As discussed above, the major surface of the inlay card is configured and adapted for reception by the enclosure major surface. Similarly, the first and second minor surfaces are preferably configured and adapted such that, when the major surface is received by the enclosure major surface, the first and second minor surfaces are received by the first and second walls of the enclosure. In accordance with these preferred features of the invention, the major surface and/or the first and second minor surfaces may be of comparable size and shape to the enclosure major surface/the first and second walls, respectively, to be fittingly assembled thereonto. For example, the total surface area of the multifaceted wall will preferably match the total surface area of the minor surfaces associated therewith.

Naturally, the inlay card of the present invention may analogously comprise further minor surfaces that are each adjoined to the major surface along a respective bending line and that are each disjoint from the other minor surfaces of the inlay card. In this manner, the bending lines can “follow” even a highly non-linear intersection curve or the intersection of a multifaceted wall with the enclosure major surface without undesirably creasing, warping or otherwise deforming the inlay card. Similarly, the minor surfaces can conform to a multifaceted or strongly curved wall without deforming the inlay card.

For the reasons discussed above, the bending line of any of the minor surfaces of the inlay card may be contiguous, per side, to not more than one bending line associated with an adjacent other of the minor surfaces.

Preferably, the inlay card is formed from a single piece of material. This promotes simple, cost-effective manufacture of the inlay card. For example, it allows for a plurality of identically shaped inlay cards to be simultaneously cut or stamped from a stack of material any single step. Moreover, this feature promotes simple, 1-sided or two-sided printing of the inlay card. This feature also contributes to proper registration of images on the respective surfaces of the inlay card, in particular on the minor surfaces when these have been realigned via bending.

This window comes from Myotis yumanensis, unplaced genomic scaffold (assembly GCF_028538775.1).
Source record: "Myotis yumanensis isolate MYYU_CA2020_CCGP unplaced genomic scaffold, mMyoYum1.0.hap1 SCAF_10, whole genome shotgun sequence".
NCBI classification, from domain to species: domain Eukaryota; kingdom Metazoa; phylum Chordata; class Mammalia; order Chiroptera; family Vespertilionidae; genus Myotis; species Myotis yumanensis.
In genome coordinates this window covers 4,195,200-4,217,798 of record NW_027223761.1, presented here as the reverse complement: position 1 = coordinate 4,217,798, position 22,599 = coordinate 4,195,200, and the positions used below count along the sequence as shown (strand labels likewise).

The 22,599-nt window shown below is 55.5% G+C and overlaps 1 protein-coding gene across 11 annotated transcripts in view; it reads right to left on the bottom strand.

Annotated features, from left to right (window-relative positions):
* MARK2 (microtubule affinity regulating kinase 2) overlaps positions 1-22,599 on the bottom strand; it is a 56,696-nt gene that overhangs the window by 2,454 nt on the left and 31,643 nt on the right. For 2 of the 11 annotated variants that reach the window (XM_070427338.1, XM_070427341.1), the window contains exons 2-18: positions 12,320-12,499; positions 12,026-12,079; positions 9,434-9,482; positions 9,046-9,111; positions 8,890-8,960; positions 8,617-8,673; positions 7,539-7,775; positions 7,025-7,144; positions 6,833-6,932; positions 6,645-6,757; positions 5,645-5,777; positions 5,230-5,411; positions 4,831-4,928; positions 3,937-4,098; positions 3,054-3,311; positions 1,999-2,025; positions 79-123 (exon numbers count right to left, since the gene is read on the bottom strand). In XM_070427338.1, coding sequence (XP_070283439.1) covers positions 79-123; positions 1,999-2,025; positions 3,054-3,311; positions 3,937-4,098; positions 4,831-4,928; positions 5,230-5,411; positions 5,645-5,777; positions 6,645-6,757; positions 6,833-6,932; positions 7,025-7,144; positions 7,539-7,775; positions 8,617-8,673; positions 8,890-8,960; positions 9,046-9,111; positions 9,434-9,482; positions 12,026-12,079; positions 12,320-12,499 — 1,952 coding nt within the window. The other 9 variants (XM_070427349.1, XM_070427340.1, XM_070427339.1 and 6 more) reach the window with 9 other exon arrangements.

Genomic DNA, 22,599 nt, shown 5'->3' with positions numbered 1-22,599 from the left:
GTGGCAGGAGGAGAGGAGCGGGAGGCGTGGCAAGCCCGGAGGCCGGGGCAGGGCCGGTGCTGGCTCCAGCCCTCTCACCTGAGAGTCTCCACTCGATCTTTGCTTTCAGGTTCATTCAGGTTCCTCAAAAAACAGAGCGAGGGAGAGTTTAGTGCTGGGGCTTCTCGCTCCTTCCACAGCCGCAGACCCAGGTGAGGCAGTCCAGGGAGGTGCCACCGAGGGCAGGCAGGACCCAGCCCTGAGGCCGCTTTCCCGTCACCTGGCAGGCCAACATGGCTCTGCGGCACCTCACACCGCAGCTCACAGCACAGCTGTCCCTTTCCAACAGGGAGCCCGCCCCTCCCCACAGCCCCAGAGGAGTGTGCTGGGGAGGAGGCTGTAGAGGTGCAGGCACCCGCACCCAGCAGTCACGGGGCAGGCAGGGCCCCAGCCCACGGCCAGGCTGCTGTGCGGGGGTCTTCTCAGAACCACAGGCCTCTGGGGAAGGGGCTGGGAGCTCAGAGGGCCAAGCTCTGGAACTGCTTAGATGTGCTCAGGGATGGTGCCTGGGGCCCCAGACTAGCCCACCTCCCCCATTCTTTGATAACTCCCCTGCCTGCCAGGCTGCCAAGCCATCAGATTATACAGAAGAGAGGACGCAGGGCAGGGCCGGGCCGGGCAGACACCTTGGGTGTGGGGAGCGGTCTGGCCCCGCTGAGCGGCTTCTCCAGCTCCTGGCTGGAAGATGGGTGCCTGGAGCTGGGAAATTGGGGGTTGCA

In cases where a single piece of material cannot be cut so as to yield the desired, e.g. major and minor, surfaces or in cases where employment of various materials is desired, for example, any of the minor surfaces and/or other elements of the inlay card may be adjoined to the major surface as known in the art of fastening. Former case could arise in the case of a strongly curved convex wall, i.e. a wall that lies between its center of curvature and the enclosure major surface.

Preferably, the bending lines comprise weakened areas, preferably perforations, in said material. Moreover, weakened areas may pre-exist in the stock material from which the card is formed, i.e. bending lines may already exist e.g. in a roll of card and may have been put in during paper manufacture. Alternatively, the bending lines may be added to the sheet material later, or each inlay card may be cut to shape, and the bending lines added to each inlay card individually.

The presence of weakened areas promotes bending of the inlay card at the appropriate locations, i.e. along the bending lines, e.g. as the inlay card is automatically press-fitted into a jewel case. This promotes reliable, automated assembly of the inlay card into the enclosure, especially via conventional inlay card processing machines, since e.g. a press-fitting force applied solely to the major surface is sufficient to effect a bending of the inlay card along the bending lines such that the first and second minor surfaces can be abuttingly received by (a) respective wall(s) of the enclosure. Although it is possible to effect appropriate bending of the inlay card along the bending lines during assembly of the inlay card into the enclosure without first forming such weakened areas, this has been found to yield a less cost-effective overall manufacturing and assembly process.